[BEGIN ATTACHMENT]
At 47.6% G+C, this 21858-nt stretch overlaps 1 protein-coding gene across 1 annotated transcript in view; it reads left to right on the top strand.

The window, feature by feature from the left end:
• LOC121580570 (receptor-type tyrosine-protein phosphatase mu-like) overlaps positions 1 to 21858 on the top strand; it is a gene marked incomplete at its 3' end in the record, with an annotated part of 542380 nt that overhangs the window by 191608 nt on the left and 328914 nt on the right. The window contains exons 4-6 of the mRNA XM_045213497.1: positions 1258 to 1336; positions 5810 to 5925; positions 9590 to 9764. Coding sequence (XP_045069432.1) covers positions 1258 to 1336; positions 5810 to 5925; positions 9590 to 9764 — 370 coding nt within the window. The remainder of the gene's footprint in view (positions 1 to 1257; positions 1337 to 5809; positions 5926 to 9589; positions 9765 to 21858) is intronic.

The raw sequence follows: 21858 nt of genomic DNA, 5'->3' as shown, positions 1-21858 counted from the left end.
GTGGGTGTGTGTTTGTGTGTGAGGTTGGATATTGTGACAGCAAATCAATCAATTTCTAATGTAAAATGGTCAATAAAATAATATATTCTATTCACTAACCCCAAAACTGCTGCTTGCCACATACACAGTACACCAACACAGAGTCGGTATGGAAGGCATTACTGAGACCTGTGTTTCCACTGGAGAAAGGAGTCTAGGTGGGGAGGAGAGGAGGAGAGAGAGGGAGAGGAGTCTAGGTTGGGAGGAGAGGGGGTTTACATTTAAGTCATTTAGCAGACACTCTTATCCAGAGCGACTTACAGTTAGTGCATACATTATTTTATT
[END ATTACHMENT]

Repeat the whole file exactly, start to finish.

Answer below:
At 47.6% G+C, this 21858-nt stretch overlaps 1 protein-coding gene across 1 annotated transcript in view; it reads left to right on the top strand.

The window, feature by feature from the left end:
• LOC121580570 (receptor-type tyrosine-protein phosphatase mu-like) overlaps positions 1 to 21858 on the top strand; it is a gene marked incomplete at its 3' end in the record, with an annotated part of 542380 nt that overhangs the window by 191608 nt on the left and 328914 nt on the right. The window contains exons 4-6 of the mRNA XM_045213497.1: positions 1258 to 1336; positions 5810 to 5925; positions 9590 to 9764. Coding sequence (XP_045069432.1) covers positions 1258 to 1336; positions 5810 to 5925; positions 9590 to 9764 — 370 coding nt within the window. The remainder of the gene's footprint in view (positions 1 to 1257; positions 1337 to 5809; positions 5926 to 9589; positions 9765 to 21858) is intronic.

The raw sequence follows: 21858 nt of genomic DNA, 5'->3' as shown, positions 1-21858 counted from the left end.
GTGGGTGTGTGTTTGTGTGTGAGGTTGGATATTGTGACAGCAAATCAATCAATTTCTAATGTAAAATGGTCAATAAAATAATATATTCTATTCACTAACCCCAAAACTGCTGCTTGCCACATACACAGTACACCAACACAGAGTCGGTATGGAAGGCATTACTGAGACCTGTGTTTCCACTGGAGAAAGGAGTCTAGGTGGGGAGGAGAGGAGGAGAGAGAGGGAGAGGAGTCTAGGTTGGGAGGAGAGGGGGTTTACATTTAAGTCATTTAGCAGACACTCTTATCCAGAGCGACTTACAGTTAGTGCATACATTATTTTATT